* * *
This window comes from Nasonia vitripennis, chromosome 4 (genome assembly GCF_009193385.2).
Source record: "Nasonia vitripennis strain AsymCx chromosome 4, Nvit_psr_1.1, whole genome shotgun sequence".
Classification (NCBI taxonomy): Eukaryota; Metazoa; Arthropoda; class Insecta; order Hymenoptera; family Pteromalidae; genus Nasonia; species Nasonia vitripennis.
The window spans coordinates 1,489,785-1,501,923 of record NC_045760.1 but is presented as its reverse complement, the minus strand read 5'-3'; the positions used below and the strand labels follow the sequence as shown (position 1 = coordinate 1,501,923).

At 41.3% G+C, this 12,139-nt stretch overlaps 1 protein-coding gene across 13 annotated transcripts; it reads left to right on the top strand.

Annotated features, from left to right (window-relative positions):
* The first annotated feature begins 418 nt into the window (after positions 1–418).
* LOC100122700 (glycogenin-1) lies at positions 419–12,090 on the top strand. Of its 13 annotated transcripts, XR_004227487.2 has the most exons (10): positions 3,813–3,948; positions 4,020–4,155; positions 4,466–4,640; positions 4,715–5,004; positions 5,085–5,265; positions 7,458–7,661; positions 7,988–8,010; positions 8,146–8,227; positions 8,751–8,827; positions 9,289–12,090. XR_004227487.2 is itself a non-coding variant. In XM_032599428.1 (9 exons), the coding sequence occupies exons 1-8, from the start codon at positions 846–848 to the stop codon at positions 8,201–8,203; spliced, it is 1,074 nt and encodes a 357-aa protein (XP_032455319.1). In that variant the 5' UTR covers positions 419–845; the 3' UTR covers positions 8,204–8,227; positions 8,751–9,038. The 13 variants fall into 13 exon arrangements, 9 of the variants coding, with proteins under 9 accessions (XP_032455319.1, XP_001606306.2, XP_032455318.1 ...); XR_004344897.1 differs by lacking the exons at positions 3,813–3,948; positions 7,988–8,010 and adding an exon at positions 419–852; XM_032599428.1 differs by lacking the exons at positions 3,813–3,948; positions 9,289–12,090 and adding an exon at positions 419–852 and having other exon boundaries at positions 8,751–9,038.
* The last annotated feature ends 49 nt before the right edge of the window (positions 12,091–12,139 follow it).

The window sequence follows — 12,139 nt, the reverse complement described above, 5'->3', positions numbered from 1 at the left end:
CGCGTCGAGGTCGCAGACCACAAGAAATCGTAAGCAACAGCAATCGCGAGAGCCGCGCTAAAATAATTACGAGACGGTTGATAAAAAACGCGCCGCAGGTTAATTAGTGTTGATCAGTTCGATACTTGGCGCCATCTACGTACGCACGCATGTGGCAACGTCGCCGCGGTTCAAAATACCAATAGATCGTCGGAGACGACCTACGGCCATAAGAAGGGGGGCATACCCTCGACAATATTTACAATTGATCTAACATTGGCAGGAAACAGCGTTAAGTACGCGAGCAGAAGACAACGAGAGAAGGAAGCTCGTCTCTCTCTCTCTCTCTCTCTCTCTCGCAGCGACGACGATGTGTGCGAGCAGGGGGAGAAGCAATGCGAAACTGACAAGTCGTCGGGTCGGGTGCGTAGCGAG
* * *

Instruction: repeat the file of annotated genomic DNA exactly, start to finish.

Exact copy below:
This window comes from Nasonia vitripennis, chromosome 4 (genome assembly GCF_009193385.2).
Source record: "Nasonia vitripennis strain AsymCx chromosome 4, Nvit_psr_1.1, whole genome shotgun sequence".
Classification (NCBI taxonomy): Eukaryota; Metazoa; Arthropoda; class Insecta; order Hymenoptera; family Pteromalidae; genus Nasonia; species Nasonia vitripennis.
The window spans coordinates 1,489,785-1,501,923 of record NC_045760.1 but is presented as its reverse complement, the minus strand read 5'-3'; the positions used below and the strand labels follow the sequence as shown (position 1 = coordinate 1,501,923).

At 41.3% G+C, this 12,139-nt stretch overlaps 1 protein-coding gene across 13 annotated transcripts; it reads left to right on the top strand.

Annotated features, from left to right (window-relative positions):
* The first annotated feature begins 418 nt into the window (after positions 1–418).
* LOC100122700 (glycogenin-1) lies at positions 419–12,090 on the top strand. Of its 13 annotated transcripts, XR_004227487.2 has the most exons (10): positions 3,813–3,948; positions 4,020–4,155; positions 4,466–4,640; positions 4,715–5,004; positions 5,085–5,265; positions 7,458–7,661; positions 7,988–8,010; positions 8,146–8,227; positions 8,751–8,827; positions 9,289–12,090. XR_004227487.2 is itself a non-coding variant. In XM_032599428.1 (9 exons), the coding sequence occupies exons 1-8, from the start codon at positions 846–848 to the stop codon at positions 8,201–8,203; spliced, it is 1,074 nt and encodes a 357-aa protein (XP_032455319.1). In that variant the 5' UTR covers positions 419–845; the 3' UTR covers positions 8,204–8,227; positions 8,751–9,038. The 13 variants fall into 13 exon arrangements, 9 of the variants coding, with proteins under 9 accessions (XP_032455319.1, XP_001606306.2, XP_032455318.1 ...); XR_004344897.1 differs by lacking the exons at positions 3,813–3,948; positions 7,988–8,010 and adding an exon at positions 419–852; XM_032599428.1 differs by lacking the exons at positions 3,813–3,948; positions 9,289–12,090 and adding an exon at positions 419–852 and having other exon boundaries at positions 8,751–9,038.
* The last annotated feature ends 49 nt before the right edge of the window (positions 12,091–12,139 follow it).

The window sequence follows — 12,139 nt, the reverse complement described above, 5'->3', positions numbered from 1 at the left end:
CGCGTCGAGGTCGCAGACCACAAGAAATCGTAAGCAACAGCAATCGCGAGAGCCGCGCTAAAATAATTACGAGACGGTTGATAAAAAACGCGCCGCAGGTTAATTAGTGTTGATCAGTTCGATACTTGGCGCCATCTACGTACGCACGCATGTGGCAACGTCGCCGCGGTTCAAAATACCAATAGATCGTCGGAGACGACCTACGGCCATAAGAAGGGGGGCATACCCTCGACAATATTTACAATTGATCTAACATTGGCAGGAAACAGCGTTAAGTACGCGAGCAGAAGACAACGAGAGAAGGAAGCTCGTCTCTCTCTCTCTCTCTCTCTCTCTCGCAGCGACGACGATGTGTGCGAGCAGGGGGAGAAGCAATGCGAAACTGACAAGTCGTCGGGTCGGGTGCGTAGCGAG